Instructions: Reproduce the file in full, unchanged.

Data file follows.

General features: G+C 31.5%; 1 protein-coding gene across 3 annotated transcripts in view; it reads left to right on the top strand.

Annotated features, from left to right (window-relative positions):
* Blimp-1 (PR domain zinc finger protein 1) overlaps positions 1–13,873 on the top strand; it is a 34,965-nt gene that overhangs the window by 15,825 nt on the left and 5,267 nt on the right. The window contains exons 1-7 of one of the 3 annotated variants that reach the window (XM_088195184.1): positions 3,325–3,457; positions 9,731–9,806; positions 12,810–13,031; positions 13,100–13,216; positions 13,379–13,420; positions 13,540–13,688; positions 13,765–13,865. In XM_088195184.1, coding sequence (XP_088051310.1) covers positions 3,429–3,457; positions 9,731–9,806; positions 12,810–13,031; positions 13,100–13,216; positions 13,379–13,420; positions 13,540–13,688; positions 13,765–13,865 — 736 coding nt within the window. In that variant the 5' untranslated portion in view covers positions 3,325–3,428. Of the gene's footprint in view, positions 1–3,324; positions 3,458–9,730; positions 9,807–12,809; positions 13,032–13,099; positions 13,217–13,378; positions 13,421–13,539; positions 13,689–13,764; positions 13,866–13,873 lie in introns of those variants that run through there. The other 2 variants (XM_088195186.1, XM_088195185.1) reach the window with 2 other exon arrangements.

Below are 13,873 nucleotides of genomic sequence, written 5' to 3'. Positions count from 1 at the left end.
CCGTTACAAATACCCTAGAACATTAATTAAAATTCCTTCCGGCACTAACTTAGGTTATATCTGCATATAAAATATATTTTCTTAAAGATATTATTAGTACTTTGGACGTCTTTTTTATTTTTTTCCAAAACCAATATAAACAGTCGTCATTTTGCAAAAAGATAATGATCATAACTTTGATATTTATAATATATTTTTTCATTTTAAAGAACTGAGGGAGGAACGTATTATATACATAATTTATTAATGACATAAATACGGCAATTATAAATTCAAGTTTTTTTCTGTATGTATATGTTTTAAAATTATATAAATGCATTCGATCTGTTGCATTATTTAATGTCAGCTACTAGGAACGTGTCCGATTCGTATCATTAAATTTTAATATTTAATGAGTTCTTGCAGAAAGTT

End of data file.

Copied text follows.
General features: G+C 31.5%; 1 protein-coding gene across 3 annotated transcripts in view; it reads left to right on the top strand.

Annotated features, from left to right (window-relative positions):
* Blimp-1 (PR domain zinc finger protein 1) overlaps positions 1–13,873 on the top strand; it is a 34,965-nt gene that overhangs the window by 15,825 nt on the left and 5,267 nt on the right. The window contains exons 1-7 of one of the 3 annotated variants that reach the window (XM_088195184.1): positions 3,325–3,457; positions 9,731–9,806; positions 12,810–13,031; positions 13,100–13,216; positions 13,379–13,420; positions 13,540–13,688; positions 13,765–13,865. In XM_088195184.1, coding sequence (XP_088051310.1) covers positions 3,429–3,457; positions 9,731–9,806; positions 12,810–13,031; positions 13,100–13,216; positions 13,379–13,420; positions 13,540–13,688; positions 13,765–13,865 — 736 coding nt within the window. In that variant the 5' untranslated portion in view covers positions 3,325–3,428. Of the gene's footprint in view, positions 1–3,324; positions 3,458–9,730; positions 9,807–12,809; positions 13,032–13,099; positions 13,217–13,378; positions 13,421–13,539; positions 13,689–13,764; positions 13,866–13,873 lie in introns of those variants that run through there. The other 2 variants (XM_088195186.1, XM_088195185.1) reach the window with 2 other exon arrangements.

Below are 13,873 nucleotides of genomic sequence, written 5' to 3'. Positions count from 1 at the left end.
CCGTTACAAATACCCTAGAACATTAATTAAAATTCCTTCCGGCACTAACTTAGGTTATATCTGCATATAAAATATATTTTCTTAAAGATATTATTAGTACTTTGGACGTCTTTTTTATTTTTTTCCAAAACCAATATAAACAGTCGTCATTTTGCAAAAAGATAATGATCATAACTTTGATATTTATAATATATTTTTTCATTTTAAAGAACTGAGGGAGGAACGTATTATATACATAATTTATTAATGACATAAATACGGCAATTATAAATTCAAGTTTTTTTCTGTATGTATATGTTTTAAAATTATATAAATGCATTCGATCTGTTGCATTATTTAATGTCAGCTACTAGGAACGTGTCCGATTCGTATCATTAAATTTTAATATTTAATGAGTTCTTGCAGAAAGTT